Nepal Earthquake: Full Scale of Damage Emerging as Recovery Gets Underway
At least 4,000 people died and historic sites were destroyed in the 7.8-magnitude quake over the weekend, aid groups say
At least 4,000 people have died in the catastrophic 7.8-magnitude earthquake and severe aftershocks that hit Nepal over the weekend, a number which is expected to rise in the coming days as international aid groups continue to assess the full scale of the destruction.
Relief organizations began arriving in Nepal in large groups on Sunday as Kathmandu's international airport reopened.
Some agencies were able to send medical staff and equipment into nearby Pokhara, which was also hit hard by the earthquake.
"That means supplies could potentially come in overland from India. That is a positive sign," Ben Pickering, Save the Children's humanitarian adviser in Britain, told USA Today. "The airport opening is a small miracle."
Along with several NGOs, relief efforts were launched by the U.S., China, and India, but officials said they were having trouble getting into some of the more rural areas outside of Nepal's capital city.
"We don't know the situation which is west of Kathmandu, where a lot of damage was done," said Indian Foreign Secretary Subrahmanyam Jaishankar during a press conference on Monday.
Amid heavy damage to roads and infrastructure which prevented aid from spreading as far as it was needed, many survivors were left to fend for themselves. "We don't have anyplace to go," one man, Muhammed Kabil, told the New York Times on Monday. "We don't have any clothes, we don't have enough food, we don't have medicine, we don't know when we can go back into our homes."
"Everyone is scared," added another survivor, Samir Thapa. "Everyone is saying it will come again. No one is going to sleep at home."
Instead, survivors are forced to sleep in the open and stay away from standing buildings, walking through debris in the streets instead of on sidewalks. At least 60 aftershocks increased the damage countrywide after Saturday's initial quake.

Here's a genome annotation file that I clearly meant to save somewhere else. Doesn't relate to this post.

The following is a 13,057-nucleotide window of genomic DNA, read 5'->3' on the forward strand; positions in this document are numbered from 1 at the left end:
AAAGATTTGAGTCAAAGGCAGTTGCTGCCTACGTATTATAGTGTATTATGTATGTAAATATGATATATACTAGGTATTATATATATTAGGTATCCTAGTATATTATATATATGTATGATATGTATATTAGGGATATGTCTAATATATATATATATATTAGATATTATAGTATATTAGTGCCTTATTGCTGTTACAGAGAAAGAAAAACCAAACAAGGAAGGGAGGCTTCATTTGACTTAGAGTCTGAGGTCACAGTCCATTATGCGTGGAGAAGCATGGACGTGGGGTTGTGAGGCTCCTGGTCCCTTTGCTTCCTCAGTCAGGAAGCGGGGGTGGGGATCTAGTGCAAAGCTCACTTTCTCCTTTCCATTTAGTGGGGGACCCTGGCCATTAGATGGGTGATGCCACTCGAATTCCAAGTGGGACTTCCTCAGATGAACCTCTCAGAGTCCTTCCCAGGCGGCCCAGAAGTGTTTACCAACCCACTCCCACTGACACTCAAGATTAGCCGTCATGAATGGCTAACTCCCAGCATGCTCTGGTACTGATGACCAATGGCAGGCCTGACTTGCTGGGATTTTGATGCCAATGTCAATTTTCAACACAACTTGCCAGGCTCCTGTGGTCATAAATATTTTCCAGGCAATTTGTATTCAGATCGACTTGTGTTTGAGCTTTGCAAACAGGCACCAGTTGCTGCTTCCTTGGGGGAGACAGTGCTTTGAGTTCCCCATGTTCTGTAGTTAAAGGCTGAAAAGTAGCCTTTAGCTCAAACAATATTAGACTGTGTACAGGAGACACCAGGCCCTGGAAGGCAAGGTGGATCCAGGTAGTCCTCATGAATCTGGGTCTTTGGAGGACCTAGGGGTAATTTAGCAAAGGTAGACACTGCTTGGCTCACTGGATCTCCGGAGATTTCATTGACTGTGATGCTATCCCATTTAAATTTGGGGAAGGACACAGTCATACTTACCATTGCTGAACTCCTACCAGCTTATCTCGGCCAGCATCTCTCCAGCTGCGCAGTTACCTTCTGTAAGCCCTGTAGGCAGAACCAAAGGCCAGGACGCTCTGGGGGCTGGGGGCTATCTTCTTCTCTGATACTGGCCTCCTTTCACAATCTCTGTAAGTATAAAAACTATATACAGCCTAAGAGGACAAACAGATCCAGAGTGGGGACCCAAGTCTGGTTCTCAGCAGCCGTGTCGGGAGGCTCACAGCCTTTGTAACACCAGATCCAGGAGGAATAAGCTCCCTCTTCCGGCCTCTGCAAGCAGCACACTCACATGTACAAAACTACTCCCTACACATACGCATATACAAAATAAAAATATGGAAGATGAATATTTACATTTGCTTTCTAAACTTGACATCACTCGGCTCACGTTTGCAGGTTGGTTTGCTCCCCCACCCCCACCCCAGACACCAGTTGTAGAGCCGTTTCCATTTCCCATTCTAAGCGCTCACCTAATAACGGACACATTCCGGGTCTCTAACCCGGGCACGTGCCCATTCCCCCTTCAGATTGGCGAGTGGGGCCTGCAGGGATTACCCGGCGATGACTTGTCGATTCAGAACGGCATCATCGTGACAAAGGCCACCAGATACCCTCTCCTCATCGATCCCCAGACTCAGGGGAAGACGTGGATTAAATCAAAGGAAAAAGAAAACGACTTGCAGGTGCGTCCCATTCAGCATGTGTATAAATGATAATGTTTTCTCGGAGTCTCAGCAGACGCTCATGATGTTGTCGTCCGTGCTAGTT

According to the United Nations Children's Fund (UNICEF), the earthquake is also likely to have a severe impact on Nepal's children, who make up half the country's population.
The agency reported: "There have been reports of dwindling supplies of water and food, power outages, and downed communication networks. Hundreds of thousands of people spent the night sleeping in open areas, out of fear of more tremors. Heavy rain is now also reported which can further worsen the conditions. This crisis leaves children particularly vulnerable—limited access to safe water and sanitation will put children at great risk from waterborne diseases, while some children may have become separated from their families."
In addition to human loss, the earthquake devastated many of Nepal's historic sites, both natural and cultural.
"As we are receiving more information from the ground, I am deeply aggrieved by the magnitude of human loss caused by the earthquake in Nepal. I am also shocked by its devastating impact on the unique cultural heritage in the country, in particular extensive and irreversible damage at the World Heritage site of Kathmandu Valley," said Irina Bokova, the director-general of UNESCO.
That includes some of the country's most cherished temples, which were turned to rubble in Kathmandu's historic districts.
One survivor, Sri Kitav Sangoala, told the Times that those buildings were "what made Kathmandu special."
"So many sites are destroyed," he said. "Our history is gone."